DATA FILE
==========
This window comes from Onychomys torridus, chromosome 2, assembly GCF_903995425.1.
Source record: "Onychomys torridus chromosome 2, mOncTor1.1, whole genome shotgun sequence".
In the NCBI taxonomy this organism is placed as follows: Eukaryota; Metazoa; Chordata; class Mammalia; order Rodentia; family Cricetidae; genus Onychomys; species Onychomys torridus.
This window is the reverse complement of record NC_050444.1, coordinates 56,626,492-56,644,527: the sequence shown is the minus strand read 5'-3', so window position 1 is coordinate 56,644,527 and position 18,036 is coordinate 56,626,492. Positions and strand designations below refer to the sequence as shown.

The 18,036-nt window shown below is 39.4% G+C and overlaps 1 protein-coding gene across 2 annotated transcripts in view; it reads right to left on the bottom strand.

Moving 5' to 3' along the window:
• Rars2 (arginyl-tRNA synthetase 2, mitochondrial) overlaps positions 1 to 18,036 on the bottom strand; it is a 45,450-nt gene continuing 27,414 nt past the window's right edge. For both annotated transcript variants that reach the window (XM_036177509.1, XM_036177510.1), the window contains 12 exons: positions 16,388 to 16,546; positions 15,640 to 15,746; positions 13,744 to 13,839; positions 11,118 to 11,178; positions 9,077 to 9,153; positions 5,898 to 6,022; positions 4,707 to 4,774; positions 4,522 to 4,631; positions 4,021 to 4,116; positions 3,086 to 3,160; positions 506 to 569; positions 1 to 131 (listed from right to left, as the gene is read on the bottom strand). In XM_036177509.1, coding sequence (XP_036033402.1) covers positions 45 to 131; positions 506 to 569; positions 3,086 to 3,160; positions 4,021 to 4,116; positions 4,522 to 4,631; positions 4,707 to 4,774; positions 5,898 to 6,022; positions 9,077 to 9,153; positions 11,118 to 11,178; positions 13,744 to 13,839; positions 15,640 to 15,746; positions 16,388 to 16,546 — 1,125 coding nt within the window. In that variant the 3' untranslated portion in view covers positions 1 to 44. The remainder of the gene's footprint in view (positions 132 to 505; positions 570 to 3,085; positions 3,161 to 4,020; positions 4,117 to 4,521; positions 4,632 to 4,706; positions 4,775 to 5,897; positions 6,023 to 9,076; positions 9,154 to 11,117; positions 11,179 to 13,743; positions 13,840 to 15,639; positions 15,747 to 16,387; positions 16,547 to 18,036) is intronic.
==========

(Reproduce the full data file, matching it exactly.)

This window comes from Onychomys torridus, chromosome 2, assembly GCF_903995425.1.
Source record: "Onychomys torridus chromosome 2, mOncTor1.1, whole genome shotgun sequence".
In the NCBI taxonomy this organism is placed as follows: Eukaryota; Metazoa; Chordata; class Mammalia; order Rodentia; family Cricetidae; genus Onychomys; species Onychomys torridus.
This window is the reverse complement of record NC_050444.1, coordinates 56,626,492-56,644,527: the sequence shown is the minus strand read 5'-3', so window position 1 is coordinate 56,644,527 and position 18,036 is coordinate 56,626,492. Positions and strand designations below refer to the sequence as shown.

The 18,036-nt window shown below is 39.4% G+C and overlaps 1 protein-coding gene across 2 annotated transcripts in view; it reads right to left on the bottom strand.

Moving 5' to 3' along the window:
• Rars2 (arginyl-tRNA synthetase 2, mitochondrial) overlaps positions 1 to 18,036 on the bottom strand; it is a 45,450-nt gene continuing 27,414 nt past the window's right edge. For both annotated transcript variants that reach the window (XM_036177509.1, XM_036177510.1), the window contains 12 exons: positions 16,388 to 16,546; positions 15,640 to 15,746; positions 13,744 to 13,839; positions 11,118 to 11,178; positions 9,077 to 9,153; positions 5,898 to 6,022; positions 4,707 to 4,774; positions 4,522 to 4,631; positions 4,021 to 4,116; positions 3,086 to 3,160; positions 506 to 569; positions 1 to 131 (listed from right to left, as the gene is read on the bottom strand). In XM_036177509.1, coding sequence (XP_036033402.1) covers positions 45 to 131; positions 506 to 569; positions 3,086 to 3,160; positions 4,021 to 4,116; positions 4,522 to 4,631; positions 4,707 to 4,774; positions 5,898 to 6,022; positions 9,077 to 9,153; positions 11,118 to 11,178; positions 13,744 to 13,839; positions 15,640 to 15,746; positions 16,388 to 16,546 — 1,125 coding nt within the window. In that variant the 3' untranslated portion in view covers positions 1 to 44. The remainder of the gene's footprint in view (positions 132 to 505; positions 570 to 3,085; positions 3,161 to 4,020; positions 4,117 to 4,521; positions 4,632 to 4,706; positions 4,775 to 5,897; positions 6,023 to 9,076; positions 9,154 to 11,117; positions 11,179 to 13,743; positions 13,840 to 15,639; positions 15,747 to 16,387; positions 16,547 to 18,036) is intronic.